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Boys DA Sep 23, 2019

Arlington Soccer’s German Peri on club-wide benefits of U.S. Soccer DA membership

By Marc Serber
Featured Contributor, SoccerWire.com

As Arlington Soccer Association (ASA) approaches its 50th anniversary, the Northern Virginia club enters the 2019-20 season with close to 10,000 total members, ranging from recreational play all the way to the U.S. Soccer Development Academy level at the top-end.

U.S. Soccer awarded Arlington with membership in the Boys’ Development Academy ahead of the 2016-17 season, where they currently field teams in the U13-U15 age groups. The club has just kicked off its first season with full-member status in the Girls’ DA, and now fields teams in all age groups from U13-U18/19, after previously only competing in the younger age groups.

Arlington’s 2002 Red boys team won the US Youth Soccer National Championship in 2018 and returned to the final in 2019. The 2003 Girls Pre-DA squad also reached the USYS Eastern Regional Championships last summer, highlighting Arlington’s refined style of play and sense of culture amongst those who dawn the jersey.

In addition to their DA teams, ASA’s travel program has teams competing locally, regionally in the Club Champions League (CCL) and nationally for those that qualify for the US Youth Soccer National League.

Director of Coaching German Peri viewed joining the U.S. Soccer Development Academy as the natural evolution for Arlington’s travel program, following an extended period of sustained success.

“We looked at the Academy as a pathway, or an opportunity for our kids,” Peri said in an exclusive interview with Soccer Wire. “For us, it’s getting to the next level and trying to challenge our kids and ourselves as a staff and our club.”

While the DA serves as the top level of youth soccer, it serves only a small percentage of players at a large club like Arlington, where Peri strives to provide a pathway for every player.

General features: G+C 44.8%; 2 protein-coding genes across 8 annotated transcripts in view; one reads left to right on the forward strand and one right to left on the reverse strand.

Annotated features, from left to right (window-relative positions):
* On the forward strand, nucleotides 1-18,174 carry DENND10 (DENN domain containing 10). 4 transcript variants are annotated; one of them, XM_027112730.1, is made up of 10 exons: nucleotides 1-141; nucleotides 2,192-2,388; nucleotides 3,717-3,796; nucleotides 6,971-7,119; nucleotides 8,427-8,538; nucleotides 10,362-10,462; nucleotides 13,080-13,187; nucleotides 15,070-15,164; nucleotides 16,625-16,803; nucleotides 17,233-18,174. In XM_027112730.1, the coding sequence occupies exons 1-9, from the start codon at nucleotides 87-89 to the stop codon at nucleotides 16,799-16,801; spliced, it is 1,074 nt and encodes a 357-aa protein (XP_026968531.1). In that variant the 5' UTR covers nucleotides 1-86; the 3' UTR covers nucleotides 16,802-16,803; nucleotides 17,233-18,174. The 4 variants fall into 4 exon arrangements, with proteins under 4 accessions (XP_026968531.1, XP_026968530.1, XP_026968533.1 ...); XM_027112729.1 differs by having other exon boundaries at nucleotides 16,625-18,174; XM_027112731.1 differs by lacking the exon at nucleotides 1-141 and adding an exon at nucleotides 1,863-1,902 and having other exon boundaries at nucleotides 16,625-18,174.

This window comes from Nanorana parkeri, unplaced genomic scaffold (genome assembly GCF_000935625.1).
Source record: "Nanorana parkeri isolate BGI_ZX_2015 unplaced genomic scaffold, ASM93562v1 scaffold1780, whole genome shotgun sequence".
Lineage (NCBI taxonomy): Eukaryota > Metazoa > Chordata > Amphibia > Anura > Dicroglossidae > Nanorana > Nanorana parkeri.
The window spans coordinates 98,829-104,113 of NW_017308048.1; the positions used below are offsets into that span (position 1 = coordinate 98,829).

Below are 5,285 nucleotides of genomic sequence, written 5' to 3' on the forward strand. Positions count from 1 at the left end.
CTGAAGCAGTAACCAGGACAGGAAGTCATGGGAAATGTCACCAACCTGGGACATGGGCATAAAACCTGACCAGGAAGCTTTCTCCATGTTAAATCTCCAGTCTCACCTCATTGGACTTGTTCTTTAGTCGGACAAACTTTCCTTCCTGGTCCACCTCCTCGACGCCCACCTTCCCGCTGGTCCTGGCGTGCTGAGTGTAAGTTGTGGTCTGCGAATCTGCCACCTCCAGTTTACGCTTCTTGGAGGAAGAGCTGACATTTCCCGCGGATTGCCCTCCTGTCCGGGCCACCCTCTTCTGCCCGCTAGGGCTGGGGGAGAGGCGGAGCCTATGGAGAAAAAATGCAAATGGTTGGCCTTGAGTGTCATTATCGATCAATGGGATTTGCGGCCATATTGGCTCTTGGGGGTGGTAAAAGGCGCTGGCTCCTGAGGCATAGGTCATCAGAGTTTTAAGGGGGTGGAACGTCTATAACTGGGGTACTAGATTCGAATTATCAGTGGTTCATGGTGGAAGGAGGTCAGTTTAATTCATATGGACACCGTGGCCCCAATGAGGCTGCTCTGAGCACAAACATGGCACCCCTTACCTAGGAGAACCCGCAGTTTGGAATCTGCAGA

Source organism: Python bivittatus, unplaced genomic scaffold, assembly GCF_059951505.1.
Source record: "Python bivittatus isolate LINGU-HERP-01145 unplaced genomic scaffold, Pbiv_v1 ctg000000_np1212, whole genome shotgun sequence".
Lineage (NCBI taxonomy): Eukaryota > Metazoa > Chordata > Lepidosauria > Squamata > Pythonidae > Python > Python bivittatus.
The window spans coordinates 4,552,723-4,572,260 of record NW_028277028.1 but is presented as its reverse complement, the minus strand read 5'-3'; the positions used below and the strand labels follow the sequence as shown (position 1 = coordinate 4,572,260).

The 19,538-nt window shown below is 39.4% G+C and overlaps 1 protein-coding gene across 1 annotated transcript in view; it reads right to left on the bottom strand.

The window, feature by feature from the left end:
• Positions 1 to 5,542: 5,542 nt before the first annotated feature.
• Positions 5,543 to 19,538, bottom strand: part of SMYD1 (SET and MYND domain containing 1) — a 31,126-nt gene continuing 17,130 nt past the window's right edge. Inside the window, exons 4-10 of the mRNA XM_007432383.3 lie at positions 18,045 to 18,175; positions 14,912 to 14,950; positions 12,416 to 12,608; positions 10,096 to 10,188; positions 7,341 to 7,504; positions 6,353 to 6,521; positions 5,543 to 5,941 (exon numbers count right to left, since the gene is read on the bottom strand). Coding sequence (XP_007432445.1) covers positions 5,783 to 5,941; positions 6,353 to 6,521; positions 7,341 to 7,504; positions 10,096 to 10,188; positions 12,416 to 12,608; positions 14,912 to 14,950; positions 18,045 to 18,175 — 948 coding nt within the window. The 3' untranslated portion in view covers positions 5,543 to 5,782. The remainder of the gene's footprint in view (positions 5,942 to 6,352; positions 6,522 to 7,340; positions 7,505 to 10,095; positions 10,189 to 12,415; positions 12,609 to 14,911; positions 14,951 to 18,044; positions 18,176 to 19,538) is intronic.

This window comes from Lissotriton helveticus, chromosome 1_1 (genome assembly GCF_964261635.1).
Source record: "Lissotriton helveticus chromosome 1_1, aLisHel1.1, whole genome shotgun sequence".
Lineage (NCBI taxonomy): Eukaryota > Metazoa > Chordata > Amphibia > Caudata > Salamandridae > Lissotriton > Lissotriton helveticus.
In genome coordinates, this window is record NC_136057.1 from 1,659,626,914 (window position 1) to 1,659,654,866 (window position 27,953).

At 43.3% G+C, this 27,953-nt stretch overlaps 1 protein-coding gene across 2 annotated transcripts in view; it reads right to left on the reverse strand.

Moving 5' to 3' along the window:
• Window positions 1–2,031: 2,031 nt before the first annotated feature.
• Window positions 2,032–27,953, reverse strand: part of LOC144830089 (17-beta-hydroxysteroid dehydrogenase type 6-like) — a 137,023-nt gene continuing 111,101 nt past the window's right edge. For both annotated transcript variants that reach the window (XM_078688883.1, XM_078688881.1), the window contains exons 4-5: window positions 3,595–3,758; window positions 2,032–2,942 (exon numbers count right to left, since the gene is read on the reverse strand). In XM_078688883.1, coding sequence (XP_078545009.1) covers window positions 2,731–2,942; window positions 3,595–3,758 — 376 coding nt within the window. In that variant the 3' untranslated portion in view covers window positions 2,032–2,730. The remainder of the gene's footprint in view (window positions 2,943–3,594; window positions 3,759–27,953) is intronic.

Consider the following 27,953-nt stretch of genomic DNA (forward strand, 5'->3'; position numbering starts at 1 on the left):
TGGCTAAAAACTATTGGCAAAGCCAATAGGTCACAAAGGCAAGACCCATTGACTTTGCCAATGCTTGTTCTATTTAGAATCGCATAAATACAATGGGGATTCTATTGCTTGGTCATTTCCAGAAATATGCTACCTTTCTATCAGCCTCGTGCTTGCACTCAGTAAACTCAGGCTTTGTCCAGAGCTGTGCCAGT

“Not everyone wants to train four times a week,” Peri said. “Some want to play other sports or have other interest or want to focus on academics. So, we want everyone to have different options depending on what the players want.”

For those players that want to devote their life to the game – the DA mandates four nights of training a week over a 10-month season – have set their sights on turning pro, or want to one day feature for their national team, ASA now has that option.

For Peri, having teams (Boys U13-U15 and Girls U13-U19) in the Development Academy was not only a natural progression for his staff, it provides a trickle-down effect to the rest of the club. Despite the normal growing pains of increased commitment, adhering to the U.S. Soccer training and philosophical guidelines and players stepping into a heightened level of competition, the coaching staff was ready to meet the demands.

“The club was in a good place with some very qualified coaches with a lot of experience,” Peri explained. “So, they were able to take on the rolls without effort on the club of having to send coaches to get their licenses to qualify.”

At the helm of Arlington’s Boys DA U-13 and U-14 teams is two-time MLS Cup champion Marcelo Sarvas, who concluded his playing days with D.C. United in 2017. At the U-15 level under the guidance of head coach Oscar Feliu, multiple members of ASA’s 2005 Boys DA squad are aiming to break through and earn their first U.S. Youth National Team caps, after already making the USYNT roster pool.